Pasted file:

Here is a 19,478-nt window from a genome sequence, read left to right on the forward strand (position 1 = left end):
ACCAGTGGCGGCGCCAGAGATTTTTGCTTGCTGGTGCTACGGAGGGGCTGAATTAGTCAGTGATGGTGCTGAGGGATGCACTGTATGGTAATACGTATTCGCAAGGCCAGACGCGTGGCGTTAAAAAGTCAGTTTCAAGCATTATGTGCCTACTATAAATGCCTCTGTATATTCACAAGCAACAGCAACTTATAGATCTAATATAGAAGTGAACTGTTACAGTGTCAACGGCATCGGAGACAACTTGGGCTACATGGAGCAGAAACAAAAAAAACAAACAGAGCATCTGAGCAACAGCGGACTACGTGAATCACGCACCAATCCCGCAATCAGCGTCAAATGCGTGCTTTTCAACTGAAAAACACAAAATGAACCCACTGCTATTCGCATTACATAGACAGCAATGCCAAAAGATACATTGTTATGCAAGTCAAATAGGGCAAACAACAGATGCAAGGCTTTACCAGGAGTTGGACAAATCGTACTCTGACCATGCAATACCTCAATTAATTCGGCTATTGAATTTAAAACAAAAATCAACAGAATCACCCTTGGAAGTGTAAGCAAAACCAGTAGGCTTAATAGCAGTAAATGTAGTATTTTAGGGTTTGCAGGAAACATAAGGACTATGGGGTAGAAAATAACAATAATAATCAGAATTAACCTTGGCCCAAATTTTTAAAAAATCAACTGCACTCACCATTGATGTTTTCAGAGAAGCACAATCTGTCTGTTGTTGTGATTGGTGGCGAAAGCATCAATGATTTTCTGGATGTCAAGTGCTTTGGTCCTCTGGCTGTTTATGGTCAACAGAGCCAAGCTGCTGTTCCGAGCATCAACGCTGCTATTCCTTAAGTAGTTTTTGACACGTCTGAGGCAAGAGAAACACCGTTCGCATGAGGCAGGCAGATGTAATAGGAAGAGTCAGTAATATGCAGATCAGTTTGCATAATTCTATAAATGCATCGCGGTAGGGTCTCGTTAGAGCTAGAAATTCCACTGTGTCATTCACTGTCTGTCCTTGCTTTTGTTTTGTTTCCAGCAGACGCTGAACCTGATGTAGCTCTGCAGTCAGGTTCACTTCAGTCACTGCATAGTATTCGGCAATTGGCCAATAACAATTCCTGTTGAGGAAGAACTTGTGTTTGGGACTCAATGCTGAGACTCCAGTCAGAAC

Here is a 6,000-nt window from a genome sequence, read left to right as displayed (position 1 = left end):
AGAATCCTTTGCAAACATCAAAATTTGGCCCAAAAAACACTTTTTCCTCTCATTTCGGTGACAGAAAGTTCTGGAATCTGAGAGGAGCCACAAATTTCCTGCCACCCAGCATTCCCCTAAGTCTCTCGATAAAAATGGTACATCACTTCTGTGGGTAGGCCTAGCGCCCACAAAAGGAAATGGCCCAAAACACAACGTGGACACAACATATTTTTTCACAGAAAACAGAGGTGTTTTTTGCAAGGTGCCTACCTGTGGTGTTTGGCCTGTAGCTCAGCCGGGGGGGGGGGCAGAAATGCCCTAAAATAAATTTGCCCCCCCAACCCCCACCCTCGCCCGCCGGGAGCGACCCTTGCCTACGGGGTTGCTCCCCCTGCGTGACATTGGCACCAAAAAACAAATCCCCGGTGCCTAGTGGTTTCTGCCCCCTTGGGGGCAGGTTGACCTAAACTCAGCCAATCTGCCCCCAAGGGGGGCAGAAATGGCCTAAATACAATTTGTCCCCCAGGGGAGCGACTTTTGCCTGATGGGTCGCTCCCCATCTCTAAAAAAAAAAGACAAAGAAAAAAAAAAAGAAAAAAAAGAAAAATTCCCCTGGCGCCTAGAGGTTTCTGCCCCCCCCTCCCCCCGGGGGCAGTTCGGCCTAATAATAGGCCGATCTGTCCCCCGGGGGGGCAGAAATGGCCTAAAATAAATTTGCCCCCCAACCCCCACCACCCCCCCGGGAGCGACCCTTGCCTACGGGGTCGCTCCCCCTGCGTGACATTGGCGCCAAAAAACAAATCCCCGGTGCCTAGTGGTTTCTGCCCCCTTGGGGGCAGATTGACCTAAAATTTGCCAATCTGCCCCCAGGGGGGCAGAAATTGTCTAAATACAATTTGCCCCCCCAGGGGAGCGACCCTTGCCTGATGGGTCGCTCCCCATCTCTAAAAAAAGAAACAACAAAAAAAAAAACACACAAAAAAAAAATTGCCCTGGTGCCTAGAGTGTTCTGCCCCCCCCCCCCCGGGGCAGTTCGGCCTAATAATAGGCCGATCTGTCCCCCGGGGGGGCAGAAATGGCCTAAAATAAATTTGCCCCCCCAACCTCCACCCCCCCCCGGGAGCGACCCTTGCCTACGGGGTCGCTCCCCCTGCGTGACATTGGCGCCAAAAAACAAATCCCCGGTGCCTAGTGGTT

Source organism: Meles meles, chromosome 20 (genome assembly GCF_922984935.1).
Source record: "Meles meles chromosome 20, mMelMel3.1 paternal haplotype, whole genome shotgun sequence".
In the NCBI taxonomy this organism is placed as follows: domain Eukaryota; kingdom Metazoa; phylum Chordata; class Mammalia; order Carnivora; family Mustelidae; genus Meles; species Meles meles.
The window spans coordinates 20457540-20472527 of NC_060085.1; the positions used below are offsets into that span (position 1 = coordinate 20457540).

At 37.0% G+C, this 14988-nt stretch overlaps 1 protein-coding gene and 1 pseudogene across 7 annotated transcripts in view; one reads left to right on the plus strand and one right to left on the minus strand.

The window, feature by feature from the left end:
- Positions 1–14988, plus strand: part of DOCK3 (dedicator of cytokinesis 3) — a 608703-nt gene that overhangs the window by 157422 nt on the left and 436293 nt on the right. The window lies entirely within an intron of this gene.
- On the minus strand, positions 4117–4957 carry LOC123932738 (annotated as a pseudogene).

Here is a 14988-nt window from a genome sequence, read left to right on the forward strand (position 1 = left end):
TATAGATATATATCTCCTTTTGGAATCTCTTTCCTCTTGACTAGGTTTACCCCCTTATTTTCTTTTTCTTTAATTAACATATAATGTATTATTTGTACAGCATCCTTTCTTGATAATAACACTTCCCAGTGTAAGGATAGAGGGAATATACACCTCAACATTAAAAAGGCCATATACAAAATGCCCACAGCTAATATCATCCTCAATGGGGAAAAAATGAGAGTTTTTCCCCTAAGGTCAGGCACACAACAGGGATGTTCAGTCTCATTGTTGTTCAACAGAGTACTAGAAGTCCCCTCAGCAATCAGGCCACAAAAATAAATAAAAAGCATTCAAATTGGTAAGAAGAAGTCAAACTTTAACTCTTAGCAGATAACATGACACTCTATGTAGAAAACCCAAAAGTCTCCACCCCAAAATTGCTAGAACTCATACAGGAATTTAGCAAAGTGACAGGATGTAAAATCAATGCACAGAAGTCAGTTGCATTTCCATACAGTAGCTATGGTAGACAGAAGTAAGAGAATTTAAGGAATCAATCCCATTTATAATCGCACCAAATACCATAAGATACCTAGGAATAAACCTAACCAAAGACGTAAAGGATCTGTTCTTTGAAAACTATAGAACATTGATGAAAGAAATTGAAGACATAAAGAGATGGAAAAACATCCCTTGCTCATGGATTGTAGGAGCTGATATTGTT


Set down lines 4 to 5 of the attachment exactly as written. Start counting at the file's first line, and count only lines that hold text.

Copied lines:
AGAATCCTTTGCAAACATCAAAATTTGGCCCAAAAAACACTTTTTCCTCTCATTTCGGTGACAGAAAGTTCTGGAATCTGAGAGGAGCCACAAATTTCCTGCCACCCAGCATTCCCCTAAGTCTCTCGATAAAAATGGTACATCACTTCTGTGGGTAGGCCTAGCGCCCACAAAAGGAAATGGCCCAAAACACAACGTGGACACAACATATTTTTTCACAGAAAACAGAGGTGTTTTTTGCAAGGTGCCTACCTGTGGTGTTTGGCCTGTAGCTCAGCCGGGGGGGGGGGCAGAAATGCCCTAAAATAAATTTGCCCCCCCAACCCCCACCCTCGCCCGCCGGGAGCGACCCTTGCCTACGGGGTTGCTCCCCCTGCGTGACATTGGCACCAAAAAACAAATCCCCGGTGCCTAGTGGTTTCTGCCCCCTTGGGGGCAGGTTGACCTAAACTCAGCCAATCTGCCCCCAAGGGGGGCAGAAATGGCCTAAATACAATTTGTCCCCCAGGGGAGCGACTTTTGCCTGATGGGTCGCTCCCCATCTCTAAAAAAAAAAGACAAAGAAAAAAAAAAAGAAAAAAAAGAAAAATTCCCCTGGCGCCTAGAGGTTTCTGCCCCCCCCTCCCCCCGGGGGCAGTTCGGCCTAATAATAGGCCGATCTGTCCCCCGGGGGGGCAGAAATGGCCTAAAATAAATTTGCCCCCCAACCCCCACCACCCCCCCGGGAGCGACCCTTGCCTACGGGGTCGCTCCCCCTGCGTGACATTGGCGCCAAAAAACAAATCCCCGGTGCCTAGTGGTTTCTGCCCCCTTGGGGGCAGATTGACCTAAAATTTGCCAATCTGCCCCCAGGGGGGCAGAAATTGTCTAAATACAATTTGCCCCCCCAGGGGAGCGACCCTTGCCTGATGGGTCGCTCCCCATCTCTAAAAAAAGAAACAACAAAAAAAAAAACACACAAAAAAAAAATTGCCCTGGTGCCTAGAGTGTTCTGCCCCCCCCCCCCCGGGGCAGTTCGGCCTAATAATAGGCCGATCTGTCCCCCGGGGGGGCAGAAATGGCCTAAAATAAATTTGCCCCCCCAACCTCCACCCCCCCCCGGGAGCGACCCTTGCCTACGGGGTCGCTCCCCCTGCGTGACATTGGCGCCAAAAAACAAATCCCCGGTGCCTAGTGGTT

Source organism: Meles meles, chromosome 20 (genome assembly GCF_922984935.1).